This music project is primarily interested in the traditional social dance music of England – where it came from, where it went to, who it travelled with and where it is now. Because the places where we will be looking for this music also contain other sorts of material such as folk song, carols and religious music, band and military music, etc. we have left the aims more open, to allow for expansion of the project at a later date. We are intending to fill in a gap in the ethno-musicological research spectrum and not duplicate the research in which other people are engaged.

Music has, for centuries, formed an integral part of life in the villages and towns of the world. The local musician(s) were and still are in great demand for social occasions, religious festivals, community ritual and celebration. It has not been uncommon for musicians to have a multiplicity of functions within their community, playing for the local dance on the Saturday night, and the church service on the Sunday morning.

Often, musically literate musicians wrote down their tunes, songs, hymns, psalms and band parts in a single book which was easily carried along with their portable instrument. Some of these surviving hand written books date back to the eighteenth century. Some are devoted entirely to church music, some to secular music like the dance tunes of the day, and some are a rich mixture of all musics of their time.

The surviving manuscript books of England are spread around. Museum and library archives, private collections and church bookshelves contain many treasures of this kind. Some are known of, and have been inspected, researched, published in full or in part, and safeguarded. Others are yet to be discovered, and may well be deterioratating due to neglect. Some have even been destroyed by people who saw them as having little value.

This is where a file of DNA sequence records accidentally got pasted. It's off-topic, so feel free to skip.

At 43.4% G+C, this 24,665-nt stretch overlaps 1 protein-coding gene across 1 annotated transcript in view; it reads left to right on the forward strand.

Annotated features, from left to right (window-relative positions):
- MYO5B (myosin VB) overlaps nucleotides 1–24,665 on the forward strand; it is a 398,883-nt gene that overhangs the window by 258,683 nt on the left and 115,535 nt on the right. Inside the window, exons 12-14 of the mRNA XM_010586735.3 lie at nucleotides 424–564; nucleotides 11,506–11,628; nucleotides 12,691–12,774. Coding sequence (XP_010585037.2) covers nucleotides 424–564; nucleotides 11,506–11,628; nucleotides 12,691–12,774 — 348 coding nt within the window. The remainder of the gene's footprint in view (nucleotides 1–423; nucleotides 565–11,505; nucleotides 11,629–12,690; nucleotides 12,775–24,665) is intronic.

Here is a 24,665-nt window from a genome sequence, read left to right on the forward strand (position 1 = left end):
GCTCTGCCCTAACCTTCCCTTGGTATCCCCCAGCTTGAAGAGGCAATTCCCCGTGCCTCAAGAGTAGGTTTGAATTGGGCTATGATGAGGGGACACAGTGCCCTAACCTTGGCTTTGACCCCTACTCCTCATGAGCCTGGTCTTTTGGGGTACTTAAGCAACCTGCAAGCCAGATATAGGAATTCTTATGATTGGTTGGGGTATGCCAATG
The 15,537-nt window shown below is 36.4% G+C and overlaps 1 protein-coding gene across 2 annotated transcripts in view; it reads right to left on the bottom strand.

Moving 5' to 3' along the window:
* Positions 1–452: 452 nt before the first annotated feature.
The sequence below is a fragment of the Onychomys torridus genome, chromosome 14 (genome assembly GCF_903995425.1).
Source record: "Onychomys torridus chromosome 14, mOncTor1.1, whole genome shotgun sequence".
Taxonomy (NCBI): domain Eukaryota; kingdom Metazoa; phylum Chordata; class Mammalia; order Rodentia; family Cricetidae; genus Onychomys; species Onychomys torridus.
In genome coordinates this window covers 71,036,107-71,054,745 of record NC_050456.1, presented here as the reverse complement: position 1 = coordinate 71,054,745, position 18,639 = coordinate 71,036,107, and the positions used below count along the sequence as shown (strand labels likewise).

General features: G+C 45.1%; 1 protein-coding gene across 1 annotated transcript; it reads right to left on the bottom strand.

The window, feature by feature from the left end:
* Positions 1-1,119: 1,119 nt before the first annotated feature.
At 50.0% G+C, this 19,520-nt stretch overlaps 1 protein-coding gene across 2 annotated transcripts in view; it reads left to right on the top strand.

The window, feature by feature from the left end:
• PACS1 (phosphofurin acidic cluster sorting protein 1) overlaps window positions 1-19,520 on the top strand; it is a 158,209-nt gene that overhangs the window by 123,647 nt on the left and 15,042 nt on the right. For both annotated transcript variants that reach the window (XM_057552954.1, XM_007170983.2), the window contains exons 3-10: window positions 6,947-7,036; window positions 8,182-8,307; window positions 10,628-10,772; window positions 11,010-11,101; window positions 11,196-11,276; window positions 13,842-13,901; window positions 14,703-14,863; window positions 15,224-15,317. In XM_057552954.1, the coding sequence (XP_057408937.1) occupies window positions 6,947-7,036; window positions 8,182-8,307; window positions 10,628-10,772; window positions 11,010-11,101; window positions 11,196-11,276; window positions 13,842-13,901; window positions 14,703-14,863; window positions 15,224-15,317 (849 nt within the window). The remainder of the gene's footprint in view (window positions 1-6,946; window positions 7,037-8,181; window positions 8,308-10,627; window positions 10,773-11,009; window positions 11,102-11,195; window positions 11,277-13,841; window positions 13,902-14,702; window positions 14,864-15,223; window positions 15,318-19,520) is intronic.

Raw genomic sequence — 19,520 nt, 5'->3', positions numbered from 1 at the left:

Any person wishing to study this music faces several problems. Firstly, the geographical location of this material makes inspection a long and expensive task. Secondly, the books are old and not always in good condition. Handling and repeated copying can hasten deterioration. Thirdly, the keepers of the site where the publicly-owned material resides are sometimes constrained by local pressures and are not able to be as co-operative as potential viewers of the material would like them to be, especially with regard to weekend access. Lastly, some of the material is in private collections or ownership, sometimes even still in the families descended from the originator of the book.